Thursday, June 26, 2008

Proof of the difference between survey results and truth had an article about the recent results of JD Powers' survey of recent car purchases, and which cars consumers liked the most. Here's what they had to say about the VW Passat, the winner of the mid-sized car category:

Huh? "The Passat's drivetrain was a particular high point among owners..."

They should have followed that statement with "... which proves that our survey is so poorly constructed that the results are completely meaningless."

Now, I freely admit that no one would describe me as a car wonk. I don't spend weekends rebuilding carburetors or swapping engines out of 1968 VW bugs. I've made it 39 years without ever changing the oil in my car myself. But c'mon... how many people, when asked how much they like their new mid-sized car, will respond, "Oh, I love the drivetrain! It's flipping sweet! Wanna see it?"

My guess is JD Powers asked people to rate their cars along a standard set of dimensions, but didn't ask what dimensions actually mattered to them.


Dr. Pete said...

I remember reading about some early marketing studies in a class once where car manufacturers asked people what they wanted in a car and found out that they wanted a car that would do 200MPH, get 100MPG, have every amenity, hold 20 people, and cost $50. The next survey was multiple choice :)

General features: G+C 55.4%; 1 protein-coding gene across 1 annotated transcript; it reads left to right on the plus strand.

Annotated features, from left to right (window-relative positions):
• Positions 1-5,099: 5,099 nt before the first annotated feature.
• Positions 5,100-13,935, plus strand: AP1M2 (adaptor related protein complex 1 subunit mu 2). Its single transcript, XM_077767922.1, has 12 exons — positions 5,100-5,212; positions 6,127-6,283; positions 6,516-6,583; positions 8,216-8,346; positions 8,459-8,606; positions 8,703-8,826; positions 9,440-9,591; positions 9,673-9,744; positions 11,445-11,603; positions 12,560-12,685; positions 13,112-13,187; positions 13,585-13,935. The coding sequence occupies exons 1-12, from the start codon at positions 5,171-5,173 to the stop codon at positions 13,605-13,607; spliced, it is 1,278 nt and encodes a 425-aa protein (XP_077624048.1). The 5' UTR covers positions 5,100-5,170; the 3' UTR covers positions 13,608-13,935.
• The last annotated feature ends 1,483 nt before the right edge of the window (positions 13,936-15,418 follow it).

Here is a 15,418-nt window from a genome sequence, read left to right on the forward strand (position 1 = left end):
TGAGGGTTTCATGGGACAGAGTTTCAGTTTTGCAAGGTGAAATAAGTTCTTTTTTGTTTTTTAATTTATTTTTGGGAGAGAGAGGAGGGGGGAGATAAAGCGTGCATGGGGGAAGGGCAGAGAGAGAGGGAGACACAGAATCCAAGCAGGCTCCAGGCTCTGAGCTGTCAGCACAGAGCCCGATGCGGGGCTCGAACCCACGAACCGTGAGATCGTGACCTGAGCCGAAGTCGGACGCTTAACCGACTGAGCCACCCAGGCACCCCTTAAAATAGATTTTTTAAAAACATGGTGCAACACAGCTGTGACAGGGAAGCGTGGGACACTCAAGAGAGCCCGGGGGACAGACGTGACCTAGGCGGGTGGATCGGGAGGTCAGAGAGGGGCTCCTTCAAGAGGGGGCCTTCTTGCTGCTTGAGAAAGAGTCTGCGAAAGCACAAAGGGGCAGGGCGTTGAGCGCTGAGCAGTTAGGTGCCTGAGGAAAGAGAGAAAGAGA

Terry Bleizeffer said...

Sounds good, I'd like one of those cars too!


I've also read something about how people will SAY they choose cars based on facts... mpg, seating, amenities, etc... but that we actually choose cars almost exclusively based on appearance/emotion. People will even jump categories (like deciding they need a mid-sized car and driving home in a truck because they loved the way the truck looked).

Good surveys are HARD.

Samantha LeVan said...

It shows the difference between user research and market research. While market research can be wildly useful, really having an understanding of what the customer both needs and wants requires a little help from a trusty user experience professional.